Discount Points (for a Mortgage)

Discount Points (for a Mortgage)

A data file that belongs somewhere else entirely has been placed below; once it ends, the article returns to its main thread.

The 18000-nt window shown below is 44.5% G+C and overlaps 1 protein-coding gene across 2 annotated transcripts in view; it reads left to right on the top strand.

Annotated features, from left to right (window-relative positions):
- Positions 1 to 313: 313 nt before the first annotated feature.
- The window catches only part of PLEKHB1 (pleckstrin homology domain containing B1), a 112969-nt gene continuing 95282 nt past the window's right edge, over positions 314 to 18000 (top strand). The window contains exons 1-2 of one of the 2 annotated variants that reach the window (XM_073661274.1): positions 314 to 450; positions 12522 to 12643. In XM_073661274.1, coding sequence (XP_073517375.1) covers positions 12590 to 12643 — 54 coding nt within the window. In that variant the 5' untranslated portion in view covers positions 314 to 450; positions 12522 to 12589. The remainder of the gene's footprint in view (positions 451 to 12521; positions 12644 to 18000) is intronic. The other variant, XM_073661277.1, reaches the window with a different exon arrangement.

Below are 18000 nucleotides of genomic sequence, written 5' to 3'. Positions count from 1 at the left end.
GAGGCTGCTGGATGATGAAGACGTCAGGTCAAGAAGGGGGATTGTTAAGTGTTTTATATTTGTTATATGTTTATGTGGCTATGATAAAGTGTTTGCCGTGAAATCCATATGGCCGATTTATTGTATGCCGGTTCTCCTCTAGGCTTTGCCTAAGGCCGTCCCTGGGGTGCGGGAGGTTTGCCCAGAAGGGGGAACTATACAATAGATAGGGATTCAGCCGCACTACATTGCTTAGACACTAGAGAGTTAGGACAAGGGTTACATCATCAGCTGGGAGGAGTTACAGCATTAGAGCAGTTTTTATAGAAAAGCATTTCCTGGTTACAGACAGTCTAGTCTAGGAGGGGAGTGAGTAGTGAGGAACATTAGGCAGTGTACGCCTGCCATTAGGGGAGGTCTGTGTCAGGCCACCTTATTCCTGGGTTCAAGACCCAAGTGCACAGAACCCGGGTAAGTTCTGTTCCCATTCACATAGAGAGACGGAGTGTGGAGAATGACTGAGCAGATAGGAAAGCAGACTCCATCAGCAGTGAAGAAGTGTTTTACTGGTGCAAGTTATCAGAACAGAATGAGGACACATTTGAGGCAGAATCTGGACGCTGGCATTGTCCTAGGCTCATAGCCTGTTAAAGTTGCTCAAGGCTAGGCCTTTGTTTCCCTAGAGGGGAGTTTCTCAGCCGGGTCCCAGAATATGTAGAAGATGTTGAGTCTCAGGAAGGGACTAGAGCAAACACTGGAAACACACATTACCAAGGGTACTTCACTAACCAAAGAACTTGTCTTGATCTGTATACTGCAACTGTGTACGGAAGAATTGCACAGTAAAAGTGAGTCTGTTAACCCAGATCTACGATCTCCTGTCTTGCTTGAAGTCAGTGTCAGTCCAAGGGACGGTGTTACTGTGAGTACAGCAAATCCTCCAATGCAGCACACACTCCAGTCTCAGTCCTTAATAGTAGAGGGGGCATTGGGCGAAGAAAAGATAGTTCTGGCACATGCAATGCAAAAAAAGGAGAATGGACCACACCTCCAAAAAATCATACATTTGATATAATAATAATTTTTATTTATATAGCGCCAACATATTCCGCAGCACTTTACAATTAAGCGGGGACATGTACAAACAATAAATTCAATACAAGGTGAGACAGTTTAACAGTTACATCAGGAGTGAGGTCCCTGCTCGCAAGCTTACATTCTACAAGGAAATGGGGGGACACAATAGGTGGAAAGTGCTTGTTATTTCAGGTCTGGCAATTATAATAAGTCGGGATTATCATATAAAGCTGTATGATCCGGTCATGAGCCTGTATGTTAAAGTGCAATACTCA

in this video we're gonna talk about discount points when obtaining a mortgage so discount points are essentially prepaid interest that you give to the lender and I just want to clarify that we're not talking about any points paid on loan origination in this video that's something separate what I'm talking about is prepaid interest and the way it would be calculated is for example one point so if you offer one point to the lender you're basically giving one percent of the loans value all right so one percent of loan value so let's say it was a hundred thousand dollar loan you're offering to pay the lender one thousand dollars up front now that does not go toward the principle it's just based on the principle that we calculated just a percentage of the principal but it's actually prepaid interest now in exchange so what you might be wondering why would I prepay interest why is this why is this beneficial for me to do in exchange for this this one point for example the lender will give you a reduction in your interest rate so you'd get like a for example a zero point two five percent reduction in your interest rate so let's say that your interest rate was six point seven five percent with no points and you say you know what I'll give you one point you're giving the lender a thousand dollars and in exchange your rate is gonna go to six point five percent for the life alone so that's what discount points are might be a little easier for you to understand if we walk through an example and you can kind of see how it how it will play out so let's say that you have on the table you're ready to buy a home you've got a 30-year mortgage for 160 160 thousand dollars this the amount of the loan that's the loan value and it's seven percent interest the lender has quoted you now the lender says look I'll reduce this interest rate this seven percent interest rate by zero point two five percent per discount point so now let's say that you're saying okay you know I could offer one discount point I could offer to and so forth let's just say for the sake of this example let's say that you offer to discount points so let's say to discount points and then let's just take a look at how we would calculate that and how it would affect the loan so first off I probably should have noted here so that for these terms for a 30-year mortgage a hundred and sixty thousand at 7% interest you would have a monthly payment and this is rounded of one thousand sixty four dollars a month so this would be your monthly payment that's gonna come in handy momentarily so right now so let's say there's two discount points how do we calculate what we're paying the lender because it's prepaid interest right so we have to make a payment to the lender up front so what we do is this these two discount points we're gonna say right here that will be 2% because there's two points right if it was one point it would be one percent two percent and then we're gonna multiply that by the loan and so a hundred and sixty thousand dollars so two percent times a hundred and sixty thousand dollars and what is that going to give us change colors here that's gonna give us 32 hundred dollars so we're going to prepay assuming that we do this we're gonna prepay $3,200 to the lender want to make sure this is click now again this is not saying oh okay well now we owe you know 160,000 minus thirty-two hundred that's not how it works right this is not reducing the the principal all right so this is this is interest is not affecting the loan balance so this is what we're doing for the lender now what is the lender doing for us well they're gonna reduce our rate by 0.25 percent per discount point right now we're giving them two points so that means two times 0.25 percent and so what is that gonna be it's gonna be half a person so our interest rate is gonna go from 7% and now we're gonna have an interest rate of 6.5% and I'll just put here that's our new interest rate now we can go ahead and calculate a new monthly payment and the reason for that let me just go so now up here we have enough information to calculate our monthly payment and we calculated a thousand sixty four right what our interest rate has changed so one of the inputs to calculating the monthly payment has changed so now because we have a lower interest rate we're gonna have a lower monthly payment so now let's let's see how much so our new insert our new monthly payment so I'll put your monthly payment is going to be and I'm just I just rounded this 1011 dollars a month all right so that's that's the new payment now you see if we go back to our other payment we've got a thousand sixty four versus a thousand eleven so there's a difference of fifty three dollars there so put it this way we're paying thirty two hundred dollars upfront to save fifty three to fifty three dollars a month so how will we go let's see I just really want to make sure this is clear so let me change colors again pay 3,200 upfront to save fifty three dollars a month so if we want to say is this a good deal for us should we give the lender the two discount points or should we say no we don't want to do that well there's a really simple way that we can calculate whether this is going to be beneficial to this because it's gonna depend on how long we decide to hold this it should own the home right if we decide we want to sell or refinance that's gonna change things right and I'm gonna explain why momentarily but just say okay so we're paying 3,200 but we're benefiting 53 dollars a month so if we take that 3,200 that's being paid and we divide it by fifty three dollars a month that's gonna tell us how many months that it's going to be before we break even right so I'll even just put that here months to break even and by break even I've seen worse we're indifferent whether we'd lose money or gain money so we need we could figure out how many months we would have to have this loan before we'd actually you know break even and then after that month we start to actually make money and it'd be a good deal for us so if you take 3200 and divide it by fifty three dollars a month you're gonna get sixty one months that's actually it's like sixty points something but if you did sixty months then you'd be losing money so you have to do it this the sixty first month is when we break even at that point now so then let me just say in 61 months and you might think of that as five years five years and one month that might be a little easier for you to think about it like that so if we take out this loan to buy this house and we give the lender two points we're paying them thirty two hundred dollars up front to get a cheaper monthly payment of fifty fifty three dollars cheaper and if we own this house for longer than five years in one month that will become a good deal for us right because at that point the savings have accumulated enough right so if you if you think about it for example if we multiply this 53 by let's say a hundred months right so then we'd have this is just an example so let's say here with me make sure to make this really crystal clear for you so we had fifty three dollars a month that you save and then let's say it was multiplied by a hundred months which is greater than the sixty one that we're talking about you're just trying to make it easier if you understand that would be that we say our $5,300 right so then you just think about it like this well we paid thirty two hundred and assuming you're gonna hold this for a hundred months your city then that's fifty three hundred so fifty three hundred is larger than 32 hundred right so basically this point right here the 61 months that's the point where okay if we plan to own this home at least this long then it would be advantageous for us to pay the points however if you are thinking you know what I think I'm gonna sell this house in two years I don't plan on living here that long or I might want to refinance in that case there's thirty two hundred dollars that you're paying up front is not enough that you're not that this fifty three dollar a month savings is not compensating for the amount of money that you're giving to the lender up